"Serbia will never recognise the unilaterally proclaimed independence of Kosovo," Tadic said.

News of the court’s decision prompted celebrations in the Kosovo capital Pristina, where people drove through the streets waving Kosovo, U.S. and British flags and shouting "USA, USA!".

U.S. Secretary of State Hillary Clinton said everyone should move beyond the issue of Kosovo’s status and seek cooperation.

Kosovo Foreign Minister Skender Hyseni said the ruling would compel Serbia to deal with it as a sovereign state.

"I expect Serbia to turn and come to us, to talk with us on so many issues of mutual interest, of mutual importance," Hyseni told Reuters. "But such talks can only take place as talks between sovereign states."

In the flashpoint northern Kosovo town of Mitrovica, Albanians fired bullets in the air and let off firecrackers while Serbs gathered in their part of town and international forces blocked bridges across the river dividing the two sides.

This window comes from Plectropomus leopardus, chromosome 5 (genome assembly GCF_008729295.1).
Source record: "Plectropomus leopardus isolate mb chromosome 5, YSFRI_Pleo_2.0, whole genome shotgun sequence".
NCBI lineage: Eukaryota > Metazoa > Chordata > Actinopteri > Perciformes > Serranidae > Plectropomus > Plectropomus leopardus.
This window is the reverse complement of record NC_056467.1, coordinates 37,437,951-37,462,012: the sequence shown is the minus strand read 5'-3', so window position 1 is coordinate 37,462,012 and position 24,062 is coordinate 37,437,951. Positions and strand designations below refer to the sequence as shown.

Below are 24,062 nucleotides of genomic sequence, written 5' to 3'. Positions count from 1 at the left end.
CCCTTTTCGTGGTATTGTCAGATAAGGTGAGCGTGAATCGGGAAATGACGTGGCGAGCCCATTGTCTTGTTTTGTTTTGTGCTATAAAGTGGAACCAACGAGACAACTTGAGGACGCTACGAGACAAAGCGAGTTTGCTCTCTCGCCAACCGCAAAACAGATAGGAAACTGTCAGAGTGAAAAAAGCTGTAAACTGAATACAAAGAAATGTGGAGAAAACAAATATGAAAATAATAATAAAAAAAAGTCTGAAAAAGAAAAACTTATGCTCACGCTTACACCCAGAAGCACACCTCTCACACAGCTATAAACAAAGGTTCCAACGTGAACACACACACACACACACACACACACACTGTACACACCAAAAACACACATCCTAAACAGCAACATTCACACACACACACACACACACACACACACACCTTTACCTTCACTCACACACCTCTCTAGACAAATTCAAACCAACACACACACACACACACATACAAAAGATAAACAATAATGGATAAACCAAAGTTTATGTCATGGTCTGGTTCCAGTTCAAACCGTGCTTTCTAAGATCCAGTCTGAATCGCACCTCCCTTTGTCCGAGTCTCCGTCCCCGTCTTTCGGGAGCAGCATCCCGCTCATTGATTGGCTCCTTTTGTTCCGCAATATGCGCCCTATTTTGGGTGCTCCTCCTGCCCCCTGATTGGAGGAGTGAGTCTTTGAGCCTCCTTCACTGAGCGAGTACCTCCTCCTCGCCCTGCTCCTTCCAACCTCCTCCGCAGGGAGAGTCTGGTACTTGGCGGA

In Serbia the Orthodox Church, which has deep roots in Kosovo, rang church bells and led prayers.

Serbia’s dinar currency hit all-time lows, forcing the central bank to intervene for the second day in a row.


Serbia lost control of Kosovo in 1999 when a 78-day NATO bombing campaign ended a two-year war between Serbia and ethnic Kosovo Albanians, and put in place a U.N. administration and a NATO-monitored ceasefire.

The reaction of Serbia’s ally Russia to the ruling contrasted sharply with that of the United States, a reminder of Cold War tensions and of the risk of a continued impasse in the region, one of the poorest corners of Europe.

Russia’s Foreign Ministry said the court’s decision did not provide a legal basis for Kosovo’s independence since it only refered to the declaration of independence and did not address the legality of consequences such as statehood or recognition.

Analysts said the ruling left little room for doubt.